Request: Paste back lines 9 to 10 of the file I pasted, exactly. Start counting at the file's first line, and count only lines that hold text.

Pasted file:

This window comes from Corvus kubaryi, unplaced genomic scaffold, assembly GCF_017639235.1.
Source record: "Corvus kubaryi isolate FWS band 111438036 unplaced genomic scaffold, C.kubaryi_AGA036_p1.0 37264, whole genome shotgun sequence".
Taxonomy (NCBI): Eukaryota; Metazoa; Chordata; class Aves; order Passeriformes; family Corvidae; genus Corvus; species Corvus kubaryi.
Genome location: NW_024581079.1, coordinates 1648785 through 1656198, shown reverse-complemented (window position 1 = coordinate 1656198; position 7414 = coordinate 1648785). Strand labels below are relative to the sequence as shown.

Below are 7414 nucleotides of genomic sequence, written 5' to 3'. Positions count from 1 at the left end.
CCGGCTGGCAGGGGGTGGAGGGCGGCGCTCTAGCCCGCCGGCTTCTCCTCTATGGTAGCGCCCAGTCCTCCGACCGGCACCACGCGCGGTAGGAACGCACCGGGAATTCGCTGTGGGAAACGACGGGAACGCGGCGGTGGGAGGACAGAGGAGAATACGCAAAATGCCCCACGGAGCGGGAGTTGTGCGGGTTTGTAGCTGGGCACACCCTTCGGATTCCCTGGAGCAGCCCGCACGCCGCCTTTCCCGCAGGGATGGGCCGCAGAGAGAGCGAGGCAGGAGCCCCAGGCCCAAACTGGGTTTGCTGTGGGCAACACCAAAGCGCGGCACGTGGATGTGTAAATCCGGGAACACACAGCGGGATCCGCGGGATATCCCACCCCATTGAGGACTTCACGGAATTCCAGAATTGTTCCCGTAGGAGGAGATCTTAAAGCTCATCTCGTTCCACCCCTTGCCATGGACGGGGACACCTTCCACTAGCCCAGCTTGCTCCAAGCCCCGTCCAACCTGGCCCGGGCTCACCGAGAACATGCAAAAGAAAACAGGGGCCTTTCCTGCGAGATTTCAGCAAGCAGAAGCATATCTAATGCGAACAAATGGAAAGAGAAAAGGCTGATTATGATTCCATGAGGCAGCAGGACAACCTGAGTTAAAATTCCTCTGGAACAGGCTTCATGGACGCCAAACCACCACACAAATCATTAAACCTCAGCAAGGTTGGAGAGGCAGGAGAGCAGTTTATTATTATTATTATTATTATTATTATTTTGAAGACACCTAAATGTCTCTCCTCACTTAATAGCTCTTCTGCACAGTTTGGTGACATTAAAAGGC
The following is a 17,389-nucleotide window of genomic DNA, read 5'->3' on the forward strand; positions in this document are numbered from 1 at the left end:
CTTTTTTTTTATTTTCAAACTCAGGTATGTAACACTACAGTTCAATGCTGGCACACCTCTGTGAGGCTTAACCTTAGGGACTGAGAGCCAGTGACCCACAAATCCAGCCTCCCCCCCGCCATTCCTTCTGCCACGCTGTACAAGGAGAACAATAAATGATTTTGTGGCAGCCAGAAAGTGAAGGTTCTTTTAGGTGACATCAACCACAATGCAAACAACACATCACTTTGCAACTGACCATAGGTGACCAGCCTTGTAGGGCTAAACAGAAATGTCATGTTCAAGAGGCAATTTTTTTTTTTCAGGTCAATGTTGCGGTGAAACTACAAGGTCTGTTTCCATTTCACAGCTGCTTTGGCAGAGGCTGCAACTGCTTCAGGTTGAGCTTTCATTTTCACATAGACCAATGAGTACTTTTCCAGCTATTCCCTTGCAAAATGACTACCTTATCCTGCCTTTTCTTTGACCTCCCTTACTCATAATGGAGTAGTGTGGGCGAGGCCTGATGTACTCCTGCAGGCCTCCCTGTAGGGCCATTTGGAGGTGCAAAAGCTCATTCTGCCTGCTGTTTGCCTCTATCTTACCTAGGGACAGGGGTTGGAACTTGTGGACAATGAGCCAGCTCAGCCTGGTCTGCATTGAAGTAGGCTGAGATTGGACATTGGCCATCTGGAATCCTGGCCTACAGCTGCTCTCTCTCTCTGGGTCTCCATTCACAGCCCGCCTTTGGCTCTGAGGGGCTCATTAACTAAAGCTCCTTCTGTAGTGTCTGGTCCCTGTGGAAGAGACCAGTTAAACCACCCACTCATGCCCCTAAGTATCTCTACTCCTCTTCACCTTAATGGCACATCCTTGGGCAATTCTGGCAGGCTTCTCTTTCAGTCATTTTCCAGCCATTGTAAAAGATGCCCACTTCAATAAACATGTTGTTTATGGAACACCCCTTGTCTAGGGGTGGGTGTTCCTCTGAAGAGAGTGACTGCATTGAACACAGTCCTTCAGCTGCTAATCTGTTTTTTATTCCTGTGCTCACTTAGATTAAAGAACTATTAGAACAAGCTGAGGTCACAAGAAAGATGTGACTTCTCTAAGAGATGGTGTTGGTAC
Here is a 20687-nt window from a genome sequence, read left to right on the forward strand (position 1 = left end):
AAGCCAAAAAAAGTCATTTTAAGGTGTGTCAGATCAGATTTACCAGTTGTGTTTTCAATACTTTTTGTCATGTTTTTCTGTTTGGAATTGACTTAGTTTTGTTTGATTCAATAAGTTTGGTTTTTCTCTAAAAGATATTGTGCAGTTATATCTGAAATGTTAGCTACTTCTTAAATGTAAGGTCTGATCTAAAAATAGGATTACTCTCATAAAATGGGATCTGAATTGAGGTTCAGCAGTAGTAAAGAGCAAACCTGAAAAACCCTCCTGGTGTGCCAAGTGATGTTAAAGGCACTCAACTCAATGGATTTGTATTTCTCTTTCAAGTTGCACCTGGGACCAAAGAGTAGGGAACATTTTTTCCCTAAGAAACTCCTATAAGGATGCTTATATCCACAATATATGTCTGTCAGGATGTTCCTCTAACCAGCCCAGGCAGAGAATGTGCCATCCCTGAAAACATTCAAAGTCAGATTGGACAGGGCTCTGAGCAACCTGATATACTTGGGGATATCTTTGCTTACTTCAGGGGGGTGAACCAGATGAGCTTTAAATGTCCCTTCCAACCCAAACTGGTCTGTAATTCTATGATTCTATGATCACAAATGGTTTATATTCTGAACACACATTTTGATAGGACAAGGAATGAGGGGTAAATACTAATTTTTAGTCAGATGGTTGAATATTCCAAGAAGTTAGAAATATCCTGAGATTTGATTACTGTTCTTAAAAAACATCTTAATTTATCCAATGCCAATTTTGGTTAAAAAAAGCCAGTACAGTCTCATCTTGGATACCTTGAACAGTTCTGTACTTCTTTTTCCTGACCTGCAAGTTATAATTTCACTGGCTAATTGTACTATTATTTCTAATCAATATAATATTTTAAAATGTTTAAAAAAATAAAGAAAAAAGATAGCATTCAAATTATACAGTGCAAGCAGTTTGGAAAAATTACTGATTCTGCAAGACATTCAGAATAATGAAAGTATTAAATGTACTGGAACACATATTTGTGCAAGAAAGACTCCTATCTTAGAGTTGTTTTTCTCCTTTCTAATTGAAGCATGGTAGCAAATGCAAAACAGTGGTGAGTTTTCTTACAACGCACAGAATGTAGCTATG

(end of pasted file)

Here is a 20687-nt window from a genome sequence, read left to right on the forward strand (position 1 = left end):
AAGCCAAAAAAAGTCATTTTAAGGTGTGTCAGATCAGATTTACCAGTTGTGTTTTCAATACTTTTTGTCATGTTTTTCTGTTTGGAATTGACTTAGTTTTGTTTGATTCAATAAGTTTGGTTTTTCTCTAAAAGATATTGTGCAGTTATATCTGAAATGTTAGCTACTTCTTAAATGTAAGGTCTGATCTAAAAATAGGATTACTCTCATAAAATGGGATCTGAATTGAGGTTCAGCAGTAGTAAAGAGCAAACCTGAAAAACCCTCCTGGTGTGCCAAGTGATGTTAAAGGCACTCAACTCAATGGATTTGTATTTCTCTTTCAAGTTGCACCTGGGACCAAAGAGTAGGGAACATTTTTTCCCTAAGAAACTCCTATAAGGATGCTTATATCCACAATATATGTCTGTCAGGATGTTCCTCTAACCAGCCCAGGCAGAGAATGTGCCATCCCTGAAAACATTCAAAGTCAGATTGGACAGGGCTCTGAGCAACCTGATATACTTGGGGATATCTTTGCTTACTTCAGGGGGGTGAACCAGATGAGCTTTAAATGTCCCTTCCAACCCAAACTGGTCTGTAATTCTATGATTCTATGATCACAAATGGTTTATATTCTGAACACACATTTTGATAGGACAAGGAATGAGGGGTAAATACTAATTTTTAGTCAGATGGTTGAATATTCCAAGAAGTTAGAAATATCCTGAGATTTGATTACTGTTCTTAAAAAACATCTTAATTTATCCAATGCCAATTTTGGTTAAAAAAAGCCAGTACAGTCTCATCTTGGATACCTTGAACAGTTCTGTACTTCTTTTTCCTGACCTGCAAGTTATAATTTCACTGGCTAATTGTACTATTATTTCTAATCAATATAATATTTTAAAATGTTTAAAAAAATAAAGAAAAAAGATAGCATTCAAATTATACAGTGCAAGCAGTTTGGAAAAATTACTGATTCTGCAAGACATTCAGAATAATGAAAGTATTAAATGTACTGGAACACATATTTGTGCAAGAAAGACTCCTATCTTAGAGTTGTTTTTCTCCTTTCTAATTGAAGCATGGTAGCAAATGCAAAACAGTGGTGAGTTTTCTTACAACGCACAGAATGTAGCTATG